June Heston, a 2020 Emerge Vermont Alumna and candidate for State Senate in Chittenden County, has devoted her life and career to serving others, and making Vermont a stronger state.
Heston is a former member of the Richmond Selectboard, former CEO of Vermont’s Chapter of the Make-A-Wish Foundation and former CEO of Vermont Family Network. She was also the Executive Director of The Chill Foundation, a nonprofit under Burton that supports youth. She is currently working with members of the US Congress to fight for veterans’ health, and has advocated for US troops throughout her life. Now, Heston is running for county wide office for the first time.
“I made my decision [to run] after COVID hit,” Heston said in an interview with Emerge Vermont. “We have a lot of work ahead of us, and that’s why I wanted to run.”
Of the thirty Vermont State Senators, only one third are women. This percentage is consistent for Chittenden County, where two out of our six state senators are women.
Heston is determined to change that ratio.
Part of Heston’s uniqueness as a candidate is her experience growing up in poverty in Graniteville, Vermont. Her parents, both World War II Veterans, taught Heston the importance of giving back and serving one’s community.
“I’ve been in a lot of those challenging situations, so I believe that I bring a perspective to the table that other candidates don’t have,” Heston said, referring to struggles Vermonters in poverty face, such as access to healthcare, food insecurity, and social stigmas.
Heston worked her way through college, and continued to serve students by working in higher education administration. However, her experiences with the education system did not stop there.
“My son has a learning disability and had a physical delay growing up; we had to navigate the education system to get him the services he needed to succeed in school,” Heston said. She continued this work in her role at Vermont Family Network, as she helped families who had children with special needs access resources and education. She also had to learn to navigate Vermont’s healthcare system when her husband was diagnosed with cancer.
Last year, Heston testified in support of Senate Bill 111, which expands access and awareness around a registry for veterans exposed to burn pits. Burn pits are a method employed by our government overseas to get rid of waste at military sites, notably in Iraq and Afghanistan. While burn pits put exposed veterans at a high risk of suffering long-term medical conditions, there has been very little data collection and tracking to prove that burn pits are a major problem. Because of this lack of transparency, data, and care, bills that shed light on the issue are incredibly important.
“[The bill] ensured that the National Guard reached out to all of the people who had served to encourage them to get on the burn pit registry, and the healthcare department is required to inform every medical provider to let them know that veterans are at a significant risk because of their toxic exposure overseas,” Heston said. She lost her husband, Brigadier General Micheal Heston, who served in Afghanistan, to pancreatic cancer 20 months ago. While overseas, he was exposed to burn pits. “He was one of the few who was given a service-connected disability for his cancer [that] 80 percent of our veterans are being denied.”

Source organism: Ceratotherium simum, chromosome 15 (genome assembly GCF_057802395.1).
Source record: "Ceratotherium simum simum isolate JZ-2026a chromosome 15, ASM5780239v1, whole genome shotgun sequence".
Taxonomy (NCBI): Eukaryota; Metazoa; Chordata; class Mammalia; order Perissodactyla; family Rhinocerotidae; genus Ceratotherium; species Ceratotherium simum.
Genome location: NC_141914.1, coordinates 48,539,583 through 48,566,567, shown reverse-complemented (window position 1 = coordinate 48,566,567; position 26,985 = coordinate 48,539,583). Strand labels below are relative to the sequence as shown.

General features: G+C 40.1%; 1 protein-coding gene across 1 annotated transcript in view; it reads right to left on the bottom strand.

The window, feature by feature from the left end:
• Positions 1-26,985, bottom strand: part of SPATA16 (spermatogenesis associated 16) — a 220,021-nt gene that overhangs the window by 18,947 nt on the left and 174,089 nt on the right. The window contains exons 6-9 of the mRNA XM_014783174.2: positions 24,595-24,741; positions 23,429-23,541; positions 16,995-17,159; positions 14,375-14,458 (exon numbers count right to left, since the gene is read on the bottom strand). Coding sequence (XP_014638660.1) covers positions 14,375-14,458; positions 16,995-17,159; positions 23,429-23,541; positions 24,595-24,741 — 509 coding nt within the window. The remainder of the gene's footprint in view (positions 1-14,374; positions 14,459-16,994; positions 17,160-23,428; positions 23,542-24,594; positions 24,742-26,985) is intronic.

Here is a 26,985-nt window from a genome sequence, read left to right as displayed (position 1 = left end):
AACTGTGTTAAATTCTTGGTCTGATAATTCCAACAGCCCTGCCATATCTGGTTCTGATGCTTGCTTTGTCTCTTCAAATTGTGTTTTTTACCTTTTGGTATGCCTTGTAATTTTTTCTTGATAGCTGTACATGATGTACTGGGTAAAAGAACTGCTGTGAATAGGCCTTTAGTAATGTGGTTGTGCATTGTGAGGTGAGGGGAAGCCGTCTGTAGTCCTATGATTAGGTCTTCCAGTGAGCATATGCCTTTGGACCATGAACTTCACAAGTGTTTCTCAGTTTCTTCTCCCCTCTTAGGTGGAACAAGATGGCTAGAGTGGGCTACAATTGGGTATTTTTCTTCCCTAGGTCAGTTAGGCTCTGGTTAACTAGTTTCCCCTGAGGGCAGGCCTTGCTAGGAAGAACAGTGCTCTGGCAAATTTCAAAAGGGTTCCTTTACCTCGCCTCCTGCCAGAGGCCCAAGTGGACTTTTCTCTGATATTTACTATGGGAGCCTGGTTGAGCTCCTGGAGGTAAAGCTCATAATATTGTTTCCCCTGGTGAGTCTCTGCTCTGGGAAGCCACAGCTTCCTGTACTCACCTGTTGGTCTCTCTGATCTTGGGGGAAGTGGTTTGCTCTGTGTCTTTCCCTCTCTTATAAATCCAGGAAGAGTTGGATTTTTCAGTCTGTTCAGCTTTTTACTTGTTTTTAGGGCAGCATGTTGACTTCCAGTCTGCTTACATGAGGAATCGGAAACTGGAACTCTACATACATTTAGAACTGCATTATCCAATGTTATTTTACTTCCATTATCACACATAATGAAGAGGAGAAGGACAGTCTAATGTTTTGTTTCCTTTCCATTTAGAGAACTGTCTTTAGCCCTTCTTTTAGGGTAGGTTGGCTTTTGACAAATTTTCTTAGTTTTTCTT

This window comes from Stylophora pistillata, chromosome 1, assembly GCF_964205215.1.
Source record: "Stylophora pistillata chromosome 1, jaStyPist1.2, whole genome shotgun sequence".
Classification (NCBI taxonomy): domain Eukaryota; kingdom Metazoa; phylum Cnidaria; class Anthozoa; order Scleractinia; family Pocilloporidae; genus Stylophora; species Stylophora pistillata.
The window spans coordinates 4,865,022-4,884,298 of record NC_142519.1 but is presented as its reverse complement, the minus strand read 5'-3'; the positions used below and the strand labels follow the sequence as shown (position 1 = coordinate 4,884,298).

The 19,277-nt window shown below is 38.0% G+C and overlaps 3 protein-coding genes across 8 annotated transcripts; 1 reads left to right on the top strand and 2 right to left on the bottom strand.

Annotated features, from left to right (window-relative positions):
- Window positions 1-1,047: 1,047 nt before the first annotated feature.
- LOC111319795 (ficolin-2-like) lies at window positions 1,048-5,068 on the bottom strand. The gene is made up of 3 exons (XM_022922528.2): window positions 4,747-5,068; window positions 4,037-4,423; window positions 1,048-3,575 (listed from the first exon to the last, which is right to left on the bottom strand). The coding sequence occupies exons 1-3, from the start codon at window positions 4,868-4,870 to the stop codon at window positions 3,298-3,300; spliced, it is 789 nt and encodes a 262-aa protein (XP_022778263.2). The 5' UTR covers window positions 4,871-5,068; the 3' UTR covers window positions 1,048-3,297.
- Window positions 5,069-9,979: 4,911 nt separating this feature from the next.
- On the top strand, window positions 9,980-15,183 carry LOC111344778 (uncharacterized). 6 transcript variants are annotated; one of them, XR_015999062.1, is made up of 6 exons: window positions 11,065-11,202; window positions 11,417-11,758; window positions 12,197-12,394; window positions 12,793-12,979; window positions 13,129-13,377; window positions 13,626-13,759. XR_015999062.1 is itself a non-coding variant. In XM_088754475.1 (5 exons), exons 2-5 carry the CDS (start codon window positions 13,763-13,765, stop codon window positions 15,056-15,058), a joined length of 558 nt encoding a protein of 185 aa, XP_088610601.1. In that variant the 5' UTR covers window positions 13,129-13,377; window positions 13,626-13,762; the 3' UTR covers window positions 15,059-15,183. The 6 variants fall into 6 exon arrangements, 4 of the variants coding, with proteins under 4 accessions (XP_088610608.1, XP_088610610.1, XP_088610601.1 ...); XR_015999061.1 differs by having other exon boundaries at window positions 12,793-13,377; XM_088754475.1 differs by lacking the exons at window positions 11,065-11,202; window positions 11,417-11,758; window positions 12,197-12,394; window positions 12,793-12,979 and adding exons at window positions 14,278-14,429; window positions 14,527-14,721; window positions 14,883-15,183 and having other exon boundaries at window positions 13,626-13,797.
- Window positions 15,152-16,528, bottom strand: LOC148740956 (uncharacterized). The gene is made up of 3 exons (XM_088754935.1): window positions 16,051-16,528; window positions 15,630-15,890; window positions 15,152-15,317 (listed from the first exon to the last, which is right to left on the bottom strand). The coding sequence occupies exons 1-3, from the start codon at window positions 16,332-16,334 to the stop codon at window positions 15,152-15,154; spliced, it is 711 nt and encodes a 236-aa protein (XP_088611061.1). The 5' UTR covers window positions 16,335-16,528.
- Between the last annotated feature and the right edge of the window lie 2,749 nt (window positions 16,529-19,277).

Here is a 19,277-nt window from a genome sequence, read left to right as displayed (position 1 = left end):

Heston says that her work proposing similar federal legislation made her think about running for office.
“That was a catalyst: saying, ‘you know what, I could be doing more at home for Vermonters,’” Heston said.
Doing more for Vermonters, Heston says, means addressing our state’s systemic inequalities- especially when it comes to racism.
“We need to educate ourselves….[and] be the investigators,” Heston said. “[Racism] is in every system: in our social services systems, our education system, our justice system, our political system… we need to look across the board [at] what we’re going to do to change these systems.”
To Heston, changing these systems is not a one-person job; creating antiracist policies means bringing those with lived experiences of racism into conversations and policy-making. While this approach is extremely important in regards to racism, it’s also an approach to legislation that applies to many other issues; namely, the pandemic.
“We’ve never been here before,” Heston said. “I think the only way we are going to be able to build a recovery plan is if we work in collaboration and listen to people on what their challenges are.”
Heston recently participated in Emerge’s “Campaigning Through Crisis” Bootcamp to learn more about running a campaign during this era, and what it means to be a woman in politics.
“Because I am new to the political arena, [Emerge] has given me the tools I need to succeed,” Heston said. “Things like writing a stump speech and talking about me has not necessarily been part of my world in my career.”
Emerge is incredibly proud to have Heston as an alumna. Her experiences as a lifelong leader in Vermont and dedication to serving others makes her a truly remarkable candidate. We cannot wait to see what Heston will accomplish next.